Safety and Welfare

 

Contact the club's Safety & Welfare Adviser by clicking here.

 


 

Every time you walk into the boathouse and are handed the keys to a few thousand pounds worth of highly tuned racing machine, it is your job to know how to set it up, look after it, and get the best out of it. Don't rely on others. Learn about what makes boats go fast but, above all, learn about what makes boats safe.

 


 

Safety Tip of the Month:

 

BOAT LIGHTS

Early morning and evening outings are becoming increasingly darker and it is vital that everybody using the canal does so with adequate lighting. Not only is this a legal requirement but it is common sense and an integral part of our club's safety policy - white light in the bows, red light in the stern.

 

ALWAYS USE LIGHTS IN DARKNESS OR POOR LIGHT

 

Please also note that lights should be attached firmly to the boat (not to any moveable part or to the rowers or coxes). All batteries must contain adequate charge for the duration of the outing. If lights fail for any reason, you must stop the outing and remedy before resuming. There are no excuses for failing to abide by this rule, so please ensure that you are a stickler for it.

 

Check out this website if you're looking for ideas!

 

 


 

 

Steering and Navigation

 

Minimum standards to be adopted

 

Any person steering a boat takes on a highly responsible role and must:

 

• Communicate effectively with their crew

 

• Be aware of their position at all times relative to circulation patterns, hazards and other water users

 

• Maintain a high level of attention both visually and aurally in order to be able to assess situations and take appropriate action to avoid accidents

 

• Learn and use concise commands for boat control both off and on the water – and to be able to use these correctly, clearly and instructively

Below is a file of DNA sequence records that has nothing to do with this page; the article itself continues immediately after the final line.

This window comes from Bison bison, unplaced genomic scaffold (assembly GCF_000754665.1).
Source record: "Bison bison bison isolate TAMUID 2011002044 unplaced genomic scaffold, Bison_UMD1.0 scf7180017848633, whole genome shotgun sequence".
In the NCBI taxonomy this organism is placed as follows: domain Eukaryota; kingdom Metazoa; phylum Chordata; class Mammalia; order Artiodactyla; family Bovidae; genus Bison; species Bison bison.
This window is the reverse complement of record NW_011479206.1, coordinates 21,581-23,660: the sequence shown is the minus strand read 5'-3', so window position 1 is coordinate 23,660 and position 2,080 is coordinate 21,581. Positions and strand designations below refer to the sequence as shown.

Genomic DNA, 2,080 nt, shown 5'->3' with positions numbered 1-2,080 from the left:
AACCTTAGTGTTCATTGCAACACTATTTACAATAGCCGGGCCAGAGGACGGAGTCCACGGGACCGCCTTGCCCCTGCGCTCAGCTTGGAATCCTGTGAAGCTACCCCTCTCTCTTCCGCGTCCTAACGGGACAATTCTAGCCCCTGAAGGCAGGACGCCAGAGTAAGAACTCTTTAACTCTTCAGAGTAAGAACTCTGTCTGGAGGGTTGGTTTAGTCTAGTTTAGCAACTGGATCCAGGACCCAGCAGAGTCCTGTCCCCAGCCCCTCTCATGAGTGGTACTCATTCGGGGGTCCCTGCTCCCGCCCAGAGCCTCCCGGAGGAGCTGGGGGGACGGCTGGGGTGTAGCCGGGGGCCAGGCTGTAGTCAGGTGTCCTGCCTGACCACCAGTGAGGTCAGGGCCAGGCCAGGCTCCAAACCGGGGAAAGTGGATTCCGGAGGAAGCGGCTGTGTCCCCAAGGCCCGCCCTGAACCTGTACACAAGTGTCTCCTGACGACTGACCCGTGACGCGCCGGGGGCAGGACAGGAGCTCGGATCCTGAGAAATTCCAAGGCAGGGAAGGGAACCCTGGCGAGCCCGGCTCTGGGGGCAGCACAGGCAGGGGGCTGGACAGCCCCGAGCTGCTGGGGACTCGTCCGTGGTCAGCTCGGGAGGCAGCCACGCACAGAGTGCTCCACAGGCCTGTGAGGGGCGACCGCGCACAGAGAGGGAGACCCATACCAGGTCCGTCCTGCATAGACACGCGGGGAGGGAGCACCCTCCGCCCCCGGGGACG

• Understand and observe the local navigation rules and the audible and visual signals given by others with whom the water is shared

 

• Know how to stop the boat safely in an emergency

 

• When visiting unfamiliar water, take particular care to learn of local hazards, weather conditions and rules of navigation

 

  


 

Capsize Drill on the Union Canal aka The Ditch

The prevailing etiquette is to extrapolate oneself from the boat and walk to the bank. When ashore, be sure to discard socks.

 

Navigation for rowing boats on the Union Canal

Rowers travelling west have right of way over rowers travelling east, unless a rower travelling west is being caught by another rower also travelling west, when the slower rower should allow the faster boat to pass.

 

When allowing other boats to pass, always pull into the south bank (opposite the towpath).

 

All boats should give clear audible warnings to other canal users.

 

All rowers encountering powered boats on the canal should pull over and allow the powered boats to pass.

 

All boats going out after sunset must carry lights mounted securely and prominently on the boat and with sufficient battery charge to last the outing. White lights forward, red lights to the stern, must be clearly visible to other canal users.

 

 

This section will include comprehensive information about the club's safety and welfare issues, including a less glib description of capsize drills.

 

Buying goods from Amazon using this link helps your club. You've nothing to lose so do your shopping via this site; tell your friends!

 

                               

to top of page

© St. Andrew Boat Club, Edinburgh. All rights reserved.
 "Scotland's Oldest Open Rowing Club 1846."

St Andrew Boat Club is a Scottish Charitable Incorporated Organisation.

Registration number SC045608

Edinburgh Council Logo